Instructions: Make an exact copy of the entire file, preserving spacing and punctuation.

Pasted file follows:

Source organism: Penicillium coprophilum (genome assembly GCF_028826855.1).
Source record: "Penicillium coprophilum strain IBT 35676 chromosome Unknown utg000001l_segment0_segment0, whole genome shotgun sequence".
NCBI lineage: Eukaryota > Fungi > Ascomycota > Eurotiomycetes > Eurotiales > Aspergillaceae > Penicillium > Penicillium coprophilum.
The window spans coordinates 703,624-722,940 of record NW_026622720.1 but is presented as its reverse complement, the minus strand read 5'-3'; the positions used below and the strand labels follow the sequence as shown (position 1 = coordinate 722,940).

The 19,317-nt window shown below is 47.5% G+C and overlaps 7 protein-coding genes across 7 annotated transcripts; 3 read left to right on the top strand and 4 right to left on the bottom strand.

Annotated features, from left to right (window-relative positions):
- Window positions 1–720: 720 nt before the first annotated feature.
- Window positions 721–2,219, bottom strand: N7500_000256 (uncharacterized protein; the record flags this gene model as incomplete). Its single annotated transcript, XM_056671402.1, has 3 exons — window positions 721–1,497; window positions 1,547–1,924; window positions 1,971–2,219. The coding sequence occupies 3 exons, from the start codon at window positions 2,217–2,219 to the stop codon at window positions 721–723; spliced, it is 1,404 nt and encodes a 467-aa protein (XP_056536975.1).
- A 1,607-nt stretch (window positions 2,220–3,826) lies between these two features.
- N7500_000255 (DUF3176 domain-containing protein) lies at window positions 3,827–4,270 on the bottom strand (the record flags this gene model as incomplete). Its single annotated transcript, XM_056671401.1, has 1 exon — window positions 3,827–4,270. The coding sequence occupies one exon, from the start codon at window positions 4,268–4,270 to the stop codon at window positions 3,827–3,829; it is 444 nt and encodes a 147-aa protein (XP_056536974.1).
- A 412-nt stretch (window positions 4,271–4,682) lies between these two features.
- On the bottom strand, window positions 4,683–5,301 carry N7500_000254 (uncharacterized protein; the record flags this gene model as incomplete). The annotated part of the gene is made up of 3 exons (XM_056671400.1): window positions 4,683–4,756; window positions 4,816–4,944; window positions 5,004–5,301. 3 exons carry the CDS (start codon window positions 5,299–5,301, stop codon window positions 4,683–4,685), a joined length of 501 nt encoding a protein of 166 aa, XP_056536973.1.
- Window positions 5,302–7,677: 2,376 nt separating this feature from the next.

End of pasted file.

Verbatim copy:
Source organism: Penicillium coprophilum (genome assembly GCF_028826855.1).
Source record: "Penicillium coprophilum strain IBT 35676 chromosome Unknown utg000001l_segment0_segment0, whole genome shotgun sequence".
NCBI lineage: Eukaryota > Fungi > Ascomycota > Eurotiomycetes > Eurotiales > Aspergillaceae > Penicillium > Penicillium coprophilum.
The window spans coordinates 703,624-722,940 of record NW_026622720.1 but is presented as its reverse complement, the minus strand read 5'-3'; the positions used below and the strand labels follow the sequence as shown (position 1 = coordinate 722,940).

The 19,317-nt window shown below is 47.5% G+C and overlaps 7 protein-coding genes across 7 annotated transcripts; 3 read left to right on the top strand and 4 right to left on the bottom strand.

Annotated features, from left to right (window-relative positions):
- Window positions 1–720: 720 nt before the first annotated feature.
- Window positions 721–2,219, bottom strand: N7500_000256 (uncharacterized protein; the record flags this gene model as incomplete). Its single annotated transcript, XM_056671402.1, has 3 exons — window positions 721–1,497; window positions 1,547–1,924; window positions 1,971–2,219. The coding sequence occupies 3 exons, from the start codon at window positions 2,217–2,219 to the stop codon at window positions 721–723; spliced, it is 1,404 nt and encodes a 467-aa protein (XP_056536975.1).
- A 1,607-nt stretch (window positions 2,220–3,826) lies between these two features.
- N7500_000255 (DUF3176 domain-containing protein) lies at window positions 3,827–4,270 on the bottom strand (the record flags this gene model as incomplete). Its single annotated transcript, XM_056671401.1, has 1 exon — window positions 3,827–4,270. The coding sequence occupies one exon, from the start codon at window positions 4,268–4,270 to the stop codon at window positions 3,827–3,829; it is 444 nt and encodes a 147-aa protein (XP_056536974.1).
- A 412-nt stretch (window positions 4,271–4,682) lies between these two features.
- On the bottom strand, window positions 4,683–5,301 carry N7500_000254 (uncharacterized protein; the record flags this gene model as incomplete). The annotated part of the gene is made up of 3 exons (XM_056671400.1): window positions 4,683–4,756; window positions 4,816–4,944; window positions 5,004–5,301. 3 exons carry the CDS (start codon window positions 5,299–5,301, stop codon window positions 4,683–4,685), a joined length of 501 nt encoding a protein of 166 aa, XP_056536973.1.
- Window positions 5,302–7,677: 2,376 nt separating this feature from the next.